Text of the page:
What do we gain by running a node and what does it accomplish for the Monero network?

  • You could always solo mine on your own node.
    – JohnHanks
    Oct 14, 2016 at 16:16

2 Answers 2


Monero has two primary traits that set it apart from Bitcoin (and alt coins that are meant as currency): fungibility and privacy. The two go hand in hand, in the case of Monero, since the same technology that allows for privacy also ensures fungibility.

Many would say that fungibility is the most important trait, because privacy isn't really as important (it potentially loses its impact) if the currency isn't fungible. For example, if you could privately/anonymously send coins known to be tainted, you would stay out of "trouble," but those coins would still potentially hold less purchasing power than other, untainted coins. Many would consider that a problem. Well, that can't really happen with Monero. Monero is fungible, and it's true whether you're running your own node or not.

With fungibility a given, now we can talk about privacy. If you hold coins on an exchange, the exchange can see your balance and your activity (and they ultimately control your coins, in most cases, but that's beside the point). If you hold your funds in a hosted wallet or web wallet, your balance and activity (deposits anyway) can be seen by the host. If you run your own node, however, you now have a chance at full privacy. Assuming your computer is free from malware, you are the only one that has a clue about your wallet history. If you value your privacy to that extent, then that's what you get by running your own node.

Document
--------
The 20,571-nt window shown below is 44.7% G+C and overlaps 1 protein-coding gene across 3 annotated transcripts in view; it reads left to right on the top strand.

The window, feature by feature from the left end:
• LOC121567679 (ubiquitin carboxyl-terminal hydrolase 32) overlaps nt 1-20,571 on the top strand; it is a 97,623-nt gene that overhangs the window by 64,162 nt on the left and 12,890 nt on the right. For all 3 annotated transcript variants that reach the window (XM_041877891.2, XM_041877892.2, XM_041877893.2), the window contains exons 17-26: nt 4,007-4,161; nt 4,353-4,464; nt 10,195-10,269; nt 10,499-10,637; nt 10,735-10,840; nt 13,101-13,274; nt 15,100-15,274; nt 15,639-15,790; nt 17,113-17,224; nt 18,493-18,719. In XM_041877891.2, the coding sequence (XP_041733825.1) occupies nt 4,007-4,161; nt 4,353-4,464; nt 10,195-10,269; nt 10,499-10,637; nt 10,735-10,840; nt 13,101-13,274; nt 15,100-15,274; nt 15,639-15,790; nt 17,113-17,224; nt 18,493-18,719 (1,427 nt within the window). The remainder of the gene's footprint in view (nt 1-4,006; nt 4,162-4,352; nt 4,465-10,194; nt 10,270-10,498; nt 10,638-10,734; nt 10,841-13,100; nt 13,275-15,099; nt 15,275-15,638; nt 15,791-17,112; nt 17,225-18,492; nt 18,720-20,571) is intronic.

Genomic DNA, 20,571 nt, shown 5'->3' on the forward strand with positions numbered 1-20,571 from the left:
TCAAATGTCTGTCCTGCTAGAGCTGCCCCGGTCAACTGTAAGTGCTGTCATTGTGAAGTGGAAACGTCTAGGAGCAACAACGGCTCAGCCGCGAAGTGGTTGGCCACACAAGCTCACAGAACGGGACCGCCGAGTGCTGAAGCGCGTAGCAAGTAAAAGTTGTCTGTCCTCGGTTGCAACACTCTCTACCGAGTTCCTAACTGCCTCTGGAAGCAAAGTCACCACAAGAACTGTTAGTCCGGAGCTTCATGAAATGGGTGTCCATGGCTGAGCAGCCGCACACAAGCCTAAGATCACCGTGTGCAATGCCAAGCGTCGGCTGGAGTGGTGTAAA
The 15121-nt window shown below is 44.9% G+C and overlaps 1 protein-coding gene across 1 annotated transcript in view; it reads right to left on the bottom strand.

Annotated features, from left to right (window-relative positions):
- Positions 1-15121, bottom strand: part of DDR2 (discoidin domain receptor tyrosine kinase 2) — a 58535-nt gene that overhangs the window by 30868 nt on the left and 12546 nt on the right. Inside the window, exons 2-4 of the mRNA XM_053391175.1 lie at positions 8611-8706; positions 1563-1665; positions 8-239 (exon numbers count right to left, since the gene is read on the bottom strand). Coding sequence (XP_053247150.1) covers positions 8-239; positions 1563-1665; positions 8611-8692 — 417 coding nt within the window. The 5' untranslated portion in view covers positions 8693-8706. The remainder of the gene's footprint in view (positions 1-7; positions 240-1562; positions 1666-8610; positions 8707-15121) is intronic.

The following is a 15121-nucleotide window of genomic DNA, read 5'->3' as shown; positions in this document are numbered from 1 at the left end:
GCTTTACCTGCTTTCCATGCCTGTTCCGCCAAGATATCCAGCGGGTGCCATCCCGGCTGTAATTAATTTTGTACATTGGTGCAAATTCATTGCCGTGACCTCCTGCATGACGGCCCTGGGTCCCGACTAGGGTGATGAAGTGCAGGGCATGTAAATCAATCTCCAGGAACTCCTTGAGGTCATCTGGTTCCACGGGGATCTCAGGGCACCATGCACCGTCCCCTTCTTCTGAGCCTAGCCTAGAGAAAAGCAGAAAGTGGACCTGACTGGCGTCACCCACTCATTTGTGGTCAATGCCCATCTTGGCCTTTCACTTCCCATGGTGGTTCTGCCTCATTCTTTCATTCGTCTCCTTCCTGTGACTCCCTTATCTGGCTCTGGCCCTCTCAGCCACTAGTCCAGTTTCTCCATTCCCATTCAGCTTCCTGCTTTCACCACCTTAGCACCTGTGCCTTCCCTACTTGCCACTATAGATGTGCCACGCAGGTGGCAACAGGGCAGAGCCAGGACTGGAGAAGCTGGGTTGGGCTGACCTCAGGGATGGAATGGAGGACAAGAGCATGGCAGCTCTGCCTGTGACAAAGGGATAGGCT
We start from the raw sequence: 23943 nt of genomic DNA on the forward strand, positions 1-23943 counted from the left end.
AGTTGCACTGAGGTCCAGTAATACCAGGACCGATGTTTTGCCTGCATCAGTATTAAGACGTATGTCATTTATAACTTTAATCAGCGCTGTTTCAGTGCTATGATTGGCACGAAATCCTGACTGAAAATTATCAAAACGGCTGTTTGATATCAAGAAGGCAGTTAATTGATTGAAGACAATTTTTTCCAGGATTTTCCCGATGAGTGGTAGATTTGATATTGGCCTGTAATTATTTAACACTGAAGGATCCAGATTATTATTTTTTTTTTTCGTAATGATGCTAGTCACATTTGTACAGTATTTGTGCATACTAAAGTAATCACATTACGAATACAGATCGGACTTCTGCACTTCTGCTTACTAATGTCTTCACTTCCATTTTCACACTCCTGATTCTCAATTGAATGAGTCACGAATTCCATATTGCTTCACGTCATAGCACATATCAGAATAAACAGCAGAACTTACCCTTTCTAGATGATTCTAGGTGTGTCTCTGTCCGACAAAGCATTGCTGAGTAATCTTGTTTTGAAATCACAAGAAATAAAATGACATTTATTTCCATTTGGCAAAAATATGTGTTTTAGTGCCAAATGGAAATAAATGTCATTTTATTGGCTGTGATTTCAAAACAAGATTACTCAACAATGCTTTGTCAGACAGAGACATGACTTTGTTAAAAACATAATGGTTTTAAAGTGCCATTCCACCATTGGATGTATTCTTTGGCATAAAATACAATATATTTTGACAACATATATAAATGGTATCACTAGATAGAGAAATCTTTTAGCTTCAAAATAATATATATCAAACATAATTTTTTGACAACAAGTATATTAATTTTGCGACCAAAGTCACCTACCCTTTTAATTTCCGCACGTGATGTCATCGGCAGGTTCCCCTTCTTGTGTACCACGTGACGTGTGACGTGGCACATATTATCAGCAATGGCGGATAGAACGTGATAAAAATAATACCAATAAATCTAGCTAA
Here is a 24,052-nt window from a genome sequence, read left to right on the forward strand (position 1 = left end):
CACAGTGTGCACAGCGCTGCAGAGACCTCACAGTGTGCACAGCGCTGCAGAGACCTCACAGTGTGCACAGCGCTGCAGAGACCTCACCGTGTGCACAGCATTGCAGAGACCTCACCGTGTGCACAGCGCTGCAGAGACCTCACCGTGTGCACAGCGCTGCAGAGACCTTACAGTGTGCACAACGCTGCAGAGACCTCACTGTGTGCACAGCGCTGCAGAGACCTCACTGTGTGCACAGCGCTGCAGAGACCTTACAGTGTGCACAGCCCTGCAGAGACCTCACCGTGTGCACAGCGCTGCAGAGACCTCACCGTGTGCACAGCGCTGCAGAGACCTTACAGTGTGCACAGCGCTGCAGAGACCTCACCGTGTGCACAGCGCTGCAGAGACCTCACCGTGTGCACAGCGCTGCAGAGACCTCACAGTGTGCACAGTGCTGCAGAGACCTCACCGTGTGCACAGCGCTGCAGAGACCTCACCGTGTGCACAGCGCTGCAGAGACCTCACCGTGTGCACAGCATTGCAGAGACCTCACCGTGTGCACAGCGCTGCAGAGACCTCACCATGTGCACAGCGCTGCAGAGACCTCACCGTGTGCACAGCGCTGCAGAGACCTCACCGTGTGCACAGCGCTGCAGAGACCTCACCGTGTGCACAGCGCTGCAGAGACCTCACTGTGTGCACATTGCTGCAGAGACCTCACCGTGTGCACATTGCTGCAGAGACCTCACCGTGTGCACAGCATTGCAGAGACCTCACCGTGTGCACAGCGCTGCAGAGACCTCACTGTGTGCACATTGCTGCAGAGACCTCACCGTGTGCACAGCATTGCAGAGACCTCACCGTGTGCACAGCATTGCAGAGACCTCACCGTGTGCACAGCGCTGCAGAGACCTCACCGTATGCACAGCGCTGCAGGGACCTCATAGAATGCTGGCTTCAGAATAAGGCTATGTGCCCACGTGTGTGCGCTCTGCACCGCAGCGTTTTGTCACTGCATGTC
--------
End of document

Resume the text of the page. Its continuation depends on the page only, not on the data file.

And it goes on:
To answer your second question, I really must parrot the existing answer, that you would be making the network more decentralized and distributed.


By running a Monero node, you gain access to a fungible currency (albeit with large price volatility). It is like Bitcoin, but better (subjective, of course, there are pros and cons). You can send and receive monero privately (privacy/fungibiity are the twinned major changes from Bitcoin).

The network gains decentralization too: it becomes harder to perform segregation/partitioning attacks. If you mine, you make it harder to an attacker to 51% the network (and you also get block rewards, albeit infrequently).

  • And it doesn't matter if that is full blown Xeon server node, or simple Raspberry Pi node?
    – Nicko
    Oct 13, 2016 at 9:14
  • 1
    It depends. For mining, it does. If not mining, then as long as the node keeps up, it doesn't matter.
    – user36303
    Oct 13, 2016 at 9:18
  • That is what I wanted to know. So by keeping a node up we help secure the network and raise it's value?
    – Nicko
    Oct 13, 2016 at 9:26
  • You help secure the network, yes. Whether it raises its value is a complex interaction, but typically, yes.
    – user36303
    Oct 13, 2016 at 9:50

Your Answer

By clicking “Post Your Answer”, you agree to our terms of service and acknowledge you have read our privacy policy.

Not the answer you're looking for? Browse other questions tagged or ask your own question.